Thermal Residual Stresses in Adhesively Bonded In-plane Functionally Graded Clamped Plates Subjected to an Edge Heat Flux

APALAK M. K., Bagci M. D.

JOURNAL OF ADHESION SCIENCE AND TECHNOLOGY, vol.25, no.15, pp.1861-1908, 2011 (SCI-Expanded) identifier identifier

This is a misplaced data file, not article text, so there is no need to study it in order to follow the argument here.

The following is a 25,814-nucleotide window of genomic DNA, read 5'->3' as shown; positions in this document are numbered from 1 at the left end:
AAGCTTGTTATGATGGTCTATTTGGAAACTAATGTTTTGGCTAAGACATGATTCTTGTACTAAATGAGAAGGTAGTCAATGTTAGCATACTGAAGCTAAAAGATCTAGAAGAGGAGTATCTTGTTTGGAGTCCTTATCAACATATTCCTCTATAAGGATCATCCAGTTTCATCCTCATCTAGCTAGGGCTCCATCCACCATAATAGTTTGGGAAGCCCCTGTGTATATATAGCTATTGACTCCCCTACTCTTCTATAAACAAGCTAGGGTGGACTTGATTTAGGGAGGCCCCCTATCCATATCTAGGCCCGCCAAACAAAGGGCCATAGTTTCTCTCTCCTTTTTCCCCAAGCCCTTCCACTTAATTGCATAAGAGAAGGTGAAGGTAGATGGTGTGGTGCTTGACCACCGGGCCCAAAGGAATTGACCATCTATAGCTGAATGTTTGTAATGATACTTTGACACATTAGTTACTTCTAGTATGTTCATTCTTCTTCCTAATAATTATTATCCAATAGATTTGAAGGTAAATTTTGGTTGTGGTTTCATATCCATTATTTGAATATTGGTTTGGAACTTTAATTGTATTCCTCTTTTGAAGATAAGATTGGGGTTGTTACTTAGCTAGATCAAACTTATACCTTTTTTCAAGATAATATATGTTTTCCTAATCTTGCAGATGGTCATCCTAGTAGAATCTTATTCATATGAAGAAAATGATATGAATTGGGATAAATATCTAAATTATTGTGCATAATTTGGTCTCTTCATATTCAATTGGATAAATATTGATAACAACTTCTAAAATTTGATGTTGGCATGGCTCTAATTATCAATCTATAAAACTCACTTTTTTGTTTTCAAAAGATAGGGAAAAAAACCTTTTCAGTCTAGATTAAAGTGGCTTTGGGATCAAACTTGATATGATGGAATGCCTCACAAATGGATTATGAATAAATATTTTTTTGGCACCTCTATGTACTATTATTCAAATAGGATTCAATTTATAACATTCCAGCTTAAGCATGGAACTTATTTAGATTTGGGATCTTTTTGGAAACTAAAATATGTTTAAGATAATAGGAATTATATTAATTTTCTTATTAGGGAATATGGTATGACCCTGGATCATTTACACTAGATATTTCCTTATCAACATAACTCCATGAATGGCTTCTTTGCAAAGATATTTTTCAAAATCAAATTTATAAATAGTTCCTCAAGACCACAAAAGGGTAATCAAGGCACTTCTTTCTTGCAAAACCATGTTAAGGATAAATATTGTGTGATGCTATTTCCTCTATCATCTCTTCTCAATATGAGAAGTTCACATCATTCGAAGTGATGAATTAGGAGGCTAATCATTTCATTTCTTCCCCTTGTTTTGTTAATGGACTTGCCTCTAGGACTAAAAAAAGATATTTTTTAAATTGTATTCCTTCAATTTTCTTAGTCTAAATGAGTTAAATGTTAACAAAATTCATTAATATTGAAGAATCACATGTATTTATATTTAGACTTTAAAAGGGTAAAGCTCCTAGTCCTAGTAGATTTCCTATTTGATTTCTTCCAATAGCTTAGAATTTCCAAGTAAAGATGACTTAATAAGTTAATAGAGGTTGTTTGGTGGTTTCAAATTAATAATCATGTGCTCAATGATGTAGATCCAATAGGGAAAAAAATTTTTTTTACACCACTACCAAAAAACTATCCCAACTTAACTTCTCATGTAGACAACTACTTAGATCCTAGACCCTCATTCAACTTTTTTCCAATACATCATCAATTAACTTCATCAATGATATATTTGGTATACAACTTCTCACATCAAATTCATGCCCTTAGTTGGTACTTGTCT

In this study we have carried out the thermal residual stress analyses of adhesively bonded functionally graded clamped plates for different edge heat fluxes. The material properties of the functionally graded plates were assumed to vary with a power law along an in-plane direction not through the plate thickness direction. The transient heat conduction and Navier equations describing the two-dimensional thermo-elastic problem were discretized using the finite-difference method, and the set of linear equations was solved using the pseudo singular value method. The plate material properties near the interfaces played an important role in the interfacial adhesive stresses. The compositional gradient affected considerably both in-plane temperature distributions and heat transfer periods. The type of in-plane heat flux had only a minor effect on the temperature profiles but affected both the temperature levels and heat transfer period. Both plates undergo considerable compressive normal strains and stresses, but shear strains were more effective. Peak equivalent strains were observed for a constant heat flux and plates with a metal-rich composition. The compositional gradient and direction played important role in the profiles and levels of normal, shear and equivalent stresses as well as strains. The equivalent stress and strains concentrated along the free edges of the adhesive layer. The adhesive layer experienced a considerable distortional deformation rather than volumetric deformation. The equivalent stress exhibited small changes through the adhesive thickness and along the overlap length. The equivalent stress remained uniform in a large region of the overlap length and increased to a peak level around the free edges of the first plate-adhesive interface, whereas it increased to a peak level in a large region of the overlap length from a minimum level around the free edges of the second plate-adhesive interface. The strains and equivalent strains were higher for a metal-rich material composition. The direction of the material composition of the plates affected both stress and strain levels; thus, the CM-CM and CM-MC plates exhibited lower strain and stress levels than those in the MC-CM and MC-MC plates. However, only the adhesively bonded CM-MC plate configuration could achieve the lowest deformations and stresses in both plates and adhesive layer. (C) Koninklijke Brill NV, Leiden, 2011